Objective 3: Critically discuss the different sustainable models and the implemented designs with examples.
The chapter under Part 3 of the report provide a detailed analysis and discussion on the sustainable models and their implementation. The analysis of the sustainable models in chapter 7 reveals that the Howard Ebenezer model of clustered city approach is a successful and efficient model for achieving sustainability in the urban form. Alongside the analysis on the other models reveal that the sustainable models in the urban form vary from place to place and hence the implementation of specific sustainable model entirely depend upon the location and other related factors of the urban form in order to achieve the compact city model. Furthermore, the analysis on the implemented models in chapters8 and 9 reveal that the sustainable urban form can be achieved through rigorous implementation of the sustainable models in the light of the location of the urban form rather than a stereotype implementation of the model. The examples of Pound bury and Crown Street justifies the above argument. Furthermore, the analysis on the acceptability of the intensification has proved that the intensification initiatives in any urban form primarily depend upon the area and the people in the area and hence in order to achieve a sustainable urban for it is advisable to implement changes or intensification ideas that reflect upon the society and the area under consideration.
The analysis on the sustainable urban form in this report has revealed that the sustainability is an essential facto for growth as well as stability of the urban form. Alongside, it is also clear that the environmental awareness is essential and the need to preserve the natural resources from depletion is essential for a the free-range functioning of the urban form.
The compact city approach to the urban form is a successful implementation and can be achieved through customized approach taking into account the location and the people in the urban form.
Alongside, it was also established that the compact city can leverage social equity in the urban form thus increasing the sustainability from the basis of the city and accommodating changes for economic growth and address globalisation. Hence to conclude the report, it is established that the compact city approach to sustainable urban form will be successful and can provide positive results when implemented with respect to the location and the people comprising the urban form.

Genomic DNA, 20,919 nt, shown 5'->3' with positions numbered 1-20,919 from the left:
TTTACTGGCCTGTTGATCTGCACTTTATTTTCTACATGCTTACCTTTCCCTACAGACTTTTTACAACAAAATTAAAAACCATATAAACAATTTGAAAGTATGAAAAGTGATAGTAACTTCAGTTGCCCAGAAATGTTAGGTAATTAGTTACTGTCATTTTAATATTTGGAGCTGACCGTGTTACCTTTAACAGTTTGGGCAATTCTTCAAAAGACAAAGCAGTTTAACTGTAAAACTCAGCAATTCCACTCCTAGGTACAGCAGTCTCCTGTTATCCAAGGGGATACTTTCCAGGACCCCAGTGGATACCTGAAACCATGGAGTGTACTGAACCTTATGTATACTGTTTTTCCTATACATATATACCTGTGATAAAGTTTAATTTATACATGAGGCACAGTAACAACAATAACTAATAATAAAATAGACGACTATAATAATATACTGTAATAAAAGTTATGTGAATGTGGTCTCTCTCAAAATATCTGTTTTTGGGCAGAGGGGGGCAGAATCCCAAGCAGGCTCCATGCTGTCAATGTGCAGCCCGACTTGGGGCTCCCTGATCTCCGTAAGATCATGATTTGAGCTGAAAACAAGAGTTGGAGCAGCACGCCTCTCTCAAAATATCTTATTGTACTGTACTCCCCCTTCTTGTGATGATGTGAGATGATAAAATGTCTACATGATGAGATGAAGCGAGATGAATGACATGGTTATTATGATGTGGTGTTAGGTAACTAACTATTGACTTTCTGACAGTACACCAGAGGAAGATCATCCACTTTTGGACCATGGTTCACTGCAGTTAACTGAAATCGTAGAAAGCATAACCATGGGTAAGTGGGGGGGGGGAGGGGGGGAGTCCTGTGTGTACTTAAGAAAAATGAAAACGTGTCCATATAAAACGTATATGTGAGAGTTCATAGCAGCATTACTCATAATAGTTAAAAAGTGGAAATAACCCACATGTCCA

(1). Mike Jenks et al, (2000), Achieving Sustainable Urban Form, UK:E&FN SPON
(2). Hildebrand Frey (1999), Designing the City Towards a more sustainable urban form, UK: E&FN SPON
(3). Sustainable development Unit, UK Government Sustainable Development, (www.sustainable-development.gov.uk), Various pages
(4). Forum for the Future, Various pages.
(5). Remaking Barnsley, (2002), Statement of Vision, Objectives and Principles.
(6). Dr Bob Giddings, (2003), URBAN RESTORATION AND SUSTAINABLE DEVELOPMENT IN BRITISH CITY CENTRES, UK: EBSCO Publishing
(7) Mike Jenks et al, (2000), The Compact City: A Sustainable Urban Form?, UK: E&FN SPON
(8) Katie Williams, (2000), Spatial Planning, Urban Form Sustainable Transport, Business Source Premier
(9). Urban Regeneration (1999), Strategic Market Intelligence for the Professional, UK: Keynote Plc.
(10) Chris Murray, (2002), Measuring the Urban Form, UK: Business Source Premier
(11). Yan Sang, (2002), Dispersed Urban Form, UK: Emerald Full Text
(12). Warwick Technology Park, (2003) The innovation Centre, News analysis EBSCO Publishing
(13). Urban Villages An Introduction, The Institute of Civil Engineers, UK